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  3. I like your reasons. I have only flown for two trips as an adult, and though they were only short flights (Melbourne to Sydney and Melbourne to Canberra) can say with absolute certainty that I hate it. My reasons are more fear-based, though I know the odds of being in a car crash are much higher (pun intended!), it's not exactly the crashing that worries me. For me it's more the lack of control, and just being so high up - I hate heights!

    Road trips all the way for me!

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  4. After emigrating from the UK to Australia over 30 years ago I have flown back and forth over the years. Then I worked for 15 years with a touring company all over Australia and New Zealand. I loved the job, but I'm still a member of the 'white knuckle brigade' and only took a big breath when I came back to solid earth. I'm a Virgo, an earth sign, I was never meant to fly. I am now retired and living a much simpler life. I may never get on a 'plane again.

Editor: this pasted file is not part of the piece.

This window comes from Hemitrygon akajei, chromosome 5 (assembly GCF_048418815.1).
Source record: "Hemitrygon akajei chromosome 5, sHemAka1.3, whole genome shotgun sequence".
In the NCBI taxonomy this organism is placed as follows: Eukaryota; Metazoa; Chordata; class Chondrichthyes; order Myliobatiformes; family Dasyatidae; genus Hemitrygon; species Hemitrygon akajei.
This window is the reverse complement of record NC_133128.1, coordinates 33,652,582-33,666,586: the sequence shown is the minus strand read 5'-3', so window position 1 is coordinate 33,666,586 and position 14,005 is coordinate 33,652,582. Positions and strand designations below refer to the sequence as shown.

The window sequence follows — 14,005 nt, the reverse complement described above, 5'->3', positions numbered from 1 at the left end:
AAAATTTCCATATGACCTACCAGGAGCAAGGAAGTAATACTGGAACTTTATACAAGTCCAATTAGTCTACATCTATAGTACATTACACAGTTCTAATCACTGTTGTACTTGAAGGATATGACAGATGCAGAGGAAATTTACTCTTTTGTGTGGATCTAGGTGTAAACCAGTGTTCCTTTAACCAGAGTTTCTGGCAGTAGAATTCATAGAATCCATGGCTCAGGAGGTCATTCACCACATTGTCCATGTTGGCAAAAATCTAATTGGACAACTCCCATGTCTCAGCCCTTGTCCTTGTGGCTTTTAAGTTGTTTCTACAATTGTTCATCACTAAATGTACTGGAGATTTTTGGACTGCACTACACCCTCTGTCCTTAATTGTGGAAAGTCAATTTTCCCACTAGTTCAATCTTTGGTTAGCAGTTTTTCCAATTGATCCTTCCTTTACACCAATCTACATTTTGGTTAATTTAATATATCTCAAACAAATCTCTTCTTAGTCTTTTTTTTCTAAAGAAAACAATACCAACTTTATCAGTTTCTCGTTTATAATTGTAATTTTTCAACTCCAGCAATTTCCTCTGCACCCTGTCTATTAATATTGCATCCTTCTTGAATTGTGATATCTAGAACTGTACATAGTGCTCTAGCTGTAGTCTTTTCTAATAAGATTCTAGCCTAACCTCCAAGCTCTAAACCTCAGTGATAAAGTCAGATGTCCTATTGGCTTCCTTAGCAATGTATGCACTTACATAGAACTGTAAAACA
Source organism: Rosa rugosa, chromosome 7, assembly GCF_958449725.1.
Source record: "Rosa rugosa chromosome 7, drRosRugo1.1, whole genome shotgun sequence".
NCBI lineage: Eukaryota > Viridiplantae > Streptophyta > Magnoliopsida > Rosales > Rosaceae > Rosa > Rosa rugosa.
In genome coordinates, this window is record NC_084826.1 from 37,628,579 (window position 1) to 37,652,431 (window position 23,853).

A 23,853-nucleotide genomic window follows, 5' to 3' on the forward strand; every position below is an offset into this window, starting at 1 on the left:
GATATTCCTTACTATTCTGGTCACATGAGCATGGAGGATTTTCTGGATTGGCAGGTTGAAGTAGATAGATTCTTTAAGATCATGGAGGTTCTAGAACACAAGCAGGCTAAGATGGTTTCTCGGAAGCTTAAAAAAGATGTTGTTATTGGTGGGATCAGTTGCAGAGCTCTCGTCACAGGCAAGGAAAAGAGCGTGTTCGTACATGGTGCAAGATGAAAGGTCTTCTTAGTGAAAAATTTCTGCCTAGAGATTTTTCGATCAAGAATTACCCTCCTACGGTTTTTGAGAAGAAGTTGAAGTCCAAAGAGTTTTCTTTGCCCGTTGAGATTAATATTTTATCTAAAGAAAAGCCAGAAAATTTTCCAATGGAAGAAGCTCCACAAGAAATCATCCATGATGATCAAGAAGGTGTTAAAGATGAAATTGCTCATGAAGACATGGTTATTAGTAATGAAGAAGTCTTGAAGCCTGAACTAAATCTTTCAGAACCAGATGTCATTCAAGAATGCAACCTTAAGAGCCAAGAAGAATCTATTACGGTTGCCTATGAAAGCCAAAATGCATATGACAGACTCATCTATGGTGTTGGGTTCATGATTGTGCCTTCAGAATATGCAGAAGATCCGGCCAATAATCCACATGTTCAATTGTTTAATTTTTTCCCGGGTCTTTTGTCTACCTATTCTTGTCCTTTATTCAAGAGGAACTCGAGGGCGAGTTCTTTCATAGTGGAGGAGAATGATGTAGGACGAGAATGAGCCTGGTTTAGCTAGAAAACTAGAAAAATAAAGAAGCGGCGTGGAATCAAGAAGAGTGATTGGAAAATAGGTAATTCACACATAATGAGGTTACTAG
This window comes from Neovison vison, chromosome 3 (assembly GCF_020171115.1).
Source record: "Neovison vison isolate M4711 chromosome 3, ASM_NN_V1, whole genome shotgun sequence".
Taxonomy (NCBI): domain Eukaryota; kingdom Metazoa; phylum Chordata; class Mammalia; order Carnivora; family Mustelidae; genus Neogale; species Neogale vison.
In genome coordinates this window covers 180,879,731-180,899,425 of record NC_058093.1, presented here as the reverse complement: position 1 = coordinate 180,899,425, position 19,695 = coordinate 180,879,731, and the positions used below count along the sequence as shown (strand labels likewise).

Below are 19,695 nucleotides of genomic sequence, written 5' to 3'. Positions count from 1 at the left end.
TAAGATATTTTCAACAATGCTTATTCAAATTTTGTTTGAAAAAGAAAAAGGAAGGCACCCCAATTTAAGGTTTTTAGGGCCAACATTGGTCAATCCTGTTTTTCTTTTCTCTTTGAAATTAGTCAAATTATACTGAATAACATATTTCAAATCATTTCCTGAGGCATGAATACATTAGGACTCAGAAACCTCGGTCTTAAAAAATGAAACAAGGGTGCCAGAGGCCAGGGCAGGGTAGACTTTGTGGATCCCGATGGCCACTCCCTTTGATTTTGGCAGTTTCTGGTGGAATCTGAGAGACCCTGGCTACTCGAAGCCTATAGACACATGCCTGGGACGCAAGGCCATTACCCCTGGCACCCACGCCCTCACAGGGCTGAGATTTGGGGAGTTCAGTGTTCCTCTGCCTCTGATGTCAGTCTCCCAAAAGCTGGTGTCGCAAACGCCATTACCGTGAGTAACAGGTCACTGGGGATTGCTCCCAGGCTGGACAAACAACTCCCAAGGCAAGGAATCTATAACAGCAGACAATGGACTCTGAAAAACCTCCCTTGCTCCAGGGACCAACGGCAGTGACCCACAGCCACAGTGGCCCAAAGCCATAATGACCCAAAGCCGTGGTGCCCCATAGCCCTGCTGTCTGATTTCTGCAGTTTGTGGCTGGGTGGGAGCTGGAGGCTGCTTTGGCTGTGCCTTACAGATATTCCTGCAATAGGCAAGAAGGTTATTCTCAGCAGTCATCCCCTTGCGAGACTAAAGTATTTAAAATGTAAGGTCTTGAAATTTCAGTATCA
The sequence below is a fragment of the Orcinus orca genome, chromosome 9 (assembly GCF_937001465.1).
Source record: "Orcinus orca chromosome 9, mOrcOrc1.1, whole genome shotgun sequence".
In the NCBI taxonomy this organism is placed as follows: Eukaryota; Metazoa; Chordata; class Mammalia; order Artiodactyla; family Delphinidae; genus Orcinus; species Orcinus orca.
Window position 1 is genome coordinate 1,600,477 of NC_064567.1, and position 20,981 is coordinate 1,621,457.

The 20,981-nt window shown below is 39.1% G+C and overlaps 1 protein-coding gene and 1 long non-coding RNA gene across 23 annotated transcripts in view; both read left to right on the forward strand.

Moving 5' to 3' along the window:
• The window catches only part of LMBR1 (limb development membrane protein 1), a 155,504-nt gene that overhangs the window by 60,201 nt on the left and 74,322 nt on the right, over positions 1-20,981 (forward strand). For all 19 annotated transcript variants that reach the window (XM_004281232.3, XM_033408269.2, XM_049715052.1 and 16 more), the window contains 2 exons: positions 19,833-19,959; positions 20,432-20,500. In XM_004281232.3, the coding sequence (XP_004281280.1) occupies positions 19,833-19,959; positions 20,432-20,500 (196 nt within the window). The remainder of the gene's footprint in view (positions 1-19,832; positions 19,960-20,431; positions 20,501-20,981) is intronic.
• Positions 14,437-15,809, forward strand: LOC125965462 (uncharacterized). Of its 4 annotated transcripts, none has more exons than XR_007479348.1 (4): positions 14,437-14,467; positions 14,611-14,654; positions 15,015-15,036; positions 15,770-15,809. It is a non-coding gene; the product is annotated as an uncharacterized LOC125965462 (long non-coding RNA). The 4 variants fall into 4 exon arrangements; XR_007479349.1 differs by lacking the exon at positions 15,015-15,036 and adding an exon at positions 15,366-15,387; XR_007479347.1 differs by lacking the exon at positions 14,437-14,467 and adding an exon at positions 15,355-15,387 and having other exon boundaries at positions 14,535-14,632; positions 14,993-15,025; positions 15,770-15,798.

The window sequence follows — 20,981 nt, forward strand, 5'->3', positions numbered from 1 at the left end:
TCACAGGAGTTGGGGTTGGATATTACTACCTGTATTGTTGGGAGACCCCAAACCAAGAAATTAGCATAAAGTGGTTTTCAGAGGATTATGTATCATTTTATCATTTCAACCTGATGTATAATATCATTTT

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  5. I don't like flying much, but it has given me access to so many places that have enriched my life with experiences and memories. I liken it to childbirth; you've got to go through the awfulness to get the prize at the end. However, the increasing lawlessness of the world does give one pause for thought; it feels more risky every time I go.